My daily mantra when I enter the ocean, if you will, is to demystify surfing and the intimidating hipness that surrounds it. Duke Paoa Kahinu Mokoe Hulikohola Kahanamoku was a skilled wave-rider who popularized the ancient Hawaiian sport, but “his real gift to surfing was the way he presented it as something that could be practiced with grace, humor and generosity. ‘You know,’ he said in 1965, ‘there are so many waves coming in all the time, you don’t have to worry about that. Take your time, wave come. Let the other guys go; catch another one” (eos.surf). Though gazed upon by fewer visitors these days, the statue of Kahanamoku draped in fresh flower lei stands in Waikiki as a reminder that surfing will always be a Native Hawaiian sport.
When you first learn to surf, you can only focus on the physicality of paddling and balancing your body atop your board. A friend and legendary surfer told me early on, “once you can paddle, you can surf.” I soon discovered that sitting atop my board looking expectedly at the horizon for a set rolling in is the quickest path to true calm and tranquility. Your mind is clear of all the noise that typically consumes it as of late. Will my young kids return to school in the fall and remember the easy, carefree times of gathering with friends? Will we wear masks in public spaces forever? Just as the swell rolls in, you’re on your feet gliding atop the water and the speed of the ocean carries you and it’s a sensation unlike any other. Thoughts fall to the wayside.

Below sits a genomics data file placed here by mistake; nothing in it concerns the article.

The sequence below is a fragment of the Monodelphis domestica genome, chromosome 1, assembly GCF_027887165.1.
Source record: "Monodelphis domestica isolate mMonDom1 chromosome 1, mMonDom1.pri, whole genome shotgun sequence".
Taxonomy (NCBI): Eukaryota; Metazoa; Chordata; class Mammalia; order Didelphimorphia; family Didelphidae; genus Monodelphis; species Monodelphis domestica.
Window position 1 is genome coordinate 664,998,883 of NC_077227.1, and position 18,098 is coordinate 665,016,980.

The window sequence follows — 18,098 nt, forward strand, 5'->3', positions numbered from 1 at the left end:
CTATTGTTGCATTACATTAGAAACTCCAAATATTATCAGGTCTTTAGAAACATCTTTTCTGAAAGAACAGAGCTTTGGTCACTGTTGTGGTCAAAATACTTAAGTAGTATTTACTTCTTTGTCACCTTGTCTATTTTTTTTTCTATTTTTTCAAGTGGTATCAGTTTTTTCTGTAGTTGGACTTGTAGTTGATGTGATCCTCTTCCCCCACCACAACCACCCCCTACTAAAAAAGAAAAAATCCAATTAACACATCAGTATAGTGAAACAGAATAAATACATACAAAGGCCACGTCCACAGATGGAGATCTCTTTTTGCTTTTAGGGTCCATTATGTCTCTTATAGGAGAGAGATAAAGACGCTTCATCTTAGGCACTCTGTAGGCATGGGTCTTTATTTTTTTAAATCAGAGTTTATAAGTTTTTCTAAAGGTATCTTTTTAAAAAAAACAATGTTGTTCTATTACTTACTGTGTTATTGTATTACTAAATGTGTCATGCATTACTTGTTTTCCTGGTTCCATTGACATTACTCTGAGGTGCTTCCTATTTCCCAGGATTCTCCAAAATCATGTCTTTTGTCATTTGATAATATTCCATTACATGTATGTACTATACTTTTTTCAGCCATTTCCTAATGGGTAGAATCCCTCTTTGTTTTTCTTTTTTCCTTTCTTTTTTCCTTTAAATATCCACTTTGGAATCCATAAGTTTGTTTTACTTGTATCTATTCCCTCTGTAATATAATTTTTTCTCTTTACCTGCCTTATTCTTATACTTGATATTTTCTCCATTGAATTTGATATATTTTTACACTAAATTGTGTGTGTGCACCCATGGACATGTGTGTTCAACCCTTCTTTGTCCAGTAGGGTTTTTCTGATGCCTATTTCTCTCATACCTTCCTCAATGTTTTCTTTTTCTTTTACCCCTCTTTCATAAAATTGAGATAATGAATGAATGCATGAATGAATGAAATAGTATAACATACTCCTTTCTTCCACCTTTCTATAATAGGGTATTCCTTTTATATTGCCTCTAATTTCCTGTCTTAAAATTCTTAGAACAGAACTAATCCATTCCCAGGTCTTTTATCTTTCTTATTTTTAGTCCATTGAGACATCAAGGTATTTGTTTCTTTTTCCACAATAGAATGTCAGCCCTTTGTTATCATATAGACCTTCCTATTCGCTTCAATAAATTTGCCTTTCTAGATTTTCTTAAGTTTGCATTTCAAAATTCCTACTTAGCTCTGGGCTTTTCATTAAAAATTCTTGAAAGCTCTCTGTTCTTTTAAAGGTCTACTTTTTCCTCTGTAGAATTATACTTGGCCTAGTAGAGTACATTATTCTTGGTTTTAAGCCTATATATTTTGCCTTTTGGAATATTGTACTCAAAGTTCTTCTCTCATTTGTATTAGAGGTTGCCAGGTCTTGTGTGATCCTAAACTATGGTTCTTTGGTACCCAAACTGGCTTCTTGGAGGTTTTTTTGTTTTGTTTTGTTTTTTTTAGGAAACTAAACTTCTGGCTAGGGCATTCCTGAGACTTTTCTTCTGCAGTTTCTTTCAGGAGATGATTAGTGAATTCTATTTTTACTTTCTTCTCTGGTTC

Once I began surfing every day, all other forms of physical exercise ceased to exist. No more at-home workouts sounding from my iPhone while sheltering in place. No more pushups in my comfy sweats or yoga atop a towel in my bedroom. The muscle aches in my arms and shoulders from paddling out to a break were constant. In the mornings with few people in the water—when the conditions weren’t ideal—I paddled out just to feel the warmth of the ocean and clear my head. There is always a takeaway in the water; when to be patient and just wait, when to trust your instincts and start paddling. If the conditions are slow and flat and seemingly unmoving, you just keep looking towards the horizon because something good is bound to come. Eventually a set rolls in and almost in unison, everyone in the water starts to move, shifting on their board, looking around, paddling to face the shore. Like a beautiful and spontaneous dance, bodies pop up and down in the white wash, carving out a wake and making room for one another.